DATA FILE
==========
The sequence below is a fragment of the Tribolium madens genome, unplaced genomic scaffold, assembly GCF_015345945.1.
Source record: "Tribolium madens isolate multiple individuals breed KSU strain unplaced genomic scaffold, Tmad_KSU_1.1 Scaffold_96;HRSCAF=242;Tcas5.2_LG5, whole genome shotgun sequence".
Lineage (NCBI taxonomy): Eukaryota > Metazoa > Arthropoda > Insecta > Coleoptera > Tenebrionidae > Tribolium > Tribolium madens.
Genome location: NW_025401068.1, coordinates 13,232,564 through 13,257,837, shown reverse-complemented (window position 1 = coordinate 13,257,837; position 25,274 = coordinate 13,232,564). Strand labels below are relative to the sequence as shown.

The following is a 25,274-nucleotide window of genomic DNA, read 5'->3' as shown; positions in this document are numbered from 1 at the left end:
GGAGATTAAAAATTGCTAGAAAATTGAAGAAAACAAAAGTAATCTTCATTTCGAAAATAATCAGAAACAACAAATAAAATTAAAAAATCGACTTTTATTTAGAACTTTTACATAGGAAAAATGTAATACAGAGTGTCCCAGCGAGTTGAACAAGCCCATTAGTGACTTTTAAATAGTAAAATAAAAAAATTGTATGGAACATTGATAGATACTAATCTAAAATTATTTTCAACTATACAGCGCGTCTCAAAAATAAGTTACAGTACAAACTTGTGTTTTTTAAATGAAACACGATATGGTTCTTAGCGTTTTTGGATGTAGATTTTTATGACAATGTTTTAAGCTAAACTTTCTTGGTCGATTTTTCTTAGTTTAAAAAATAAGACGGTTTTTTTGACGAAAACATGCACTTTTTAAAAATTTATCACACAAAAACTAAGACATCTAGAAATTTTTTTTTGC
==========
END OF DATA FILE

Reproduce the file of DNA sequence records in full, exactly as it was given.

The sequence below is a fragment of the Tribolium madens genome, unplaced genomic scaffold, assembly GCF_015345945.1.
Source record: "Tribolium madens isolate multiple individuals breed KSU strain unplaced genomic scaffold, Tmad_KSU_1.1 Scaffold_96;HRSCAF=242;Tcas5.2_LG5, whole genome shotgun sequence".
Lineage (NCBI taxonomy): Eukaryota > Metazoa > Arthropoda > Insecta > Coleoptera > Tenebrionidae > Tribolium > Tribolium madens.
Genome location: NW_025401068.1, coordinates 13,232,564 through 13,257,837, shown reverse-complemented (window position 1 = coordinate 13,257,837; position 25,274 = coordinate 13,232,564). Strand labels below are relative to the sequence as shown.

The following is a 25,274-nucleotide window of genomic DNA, read 5'->3' as shown; positions in this document are numbered from 1 at the left end:
GGAGATTAAAAATTGCTAGAAAATTGAAGAAAACAAAAGTAATCTTCATTTCGAAAATAATCAGAAACAACAAATAAAATTAAAAAATCGACTTTTATTTAGAACTTTTACATAGGAAAAATGTAATACAGAGTGTCCCAGCGAGTTGAACAAGCCCATTAGTGACTTTTAAATAGTAAAATAAAAAAATTGTATGGAACATTGATAGATACTAATCTAAAATTATTTTCAACTATACAGCGCGTCTCAAAAATAAGTTACAGTACAAACTTGTGTTTTTTAAATGAAACACGATATGGTTCTTAGCGTTTTTGGATGTAGATTTTTATGACAATGTTTTAAGCTAAACTTTCTTGGTCGATTTTTCTTAGTTTAAAAAATAAGACGGTTTTTTTGACGAAAACATGCACTTTTTAAAAATTTATCACACAAAAACTAAGACATCTAGAAATTTTTTTTTGC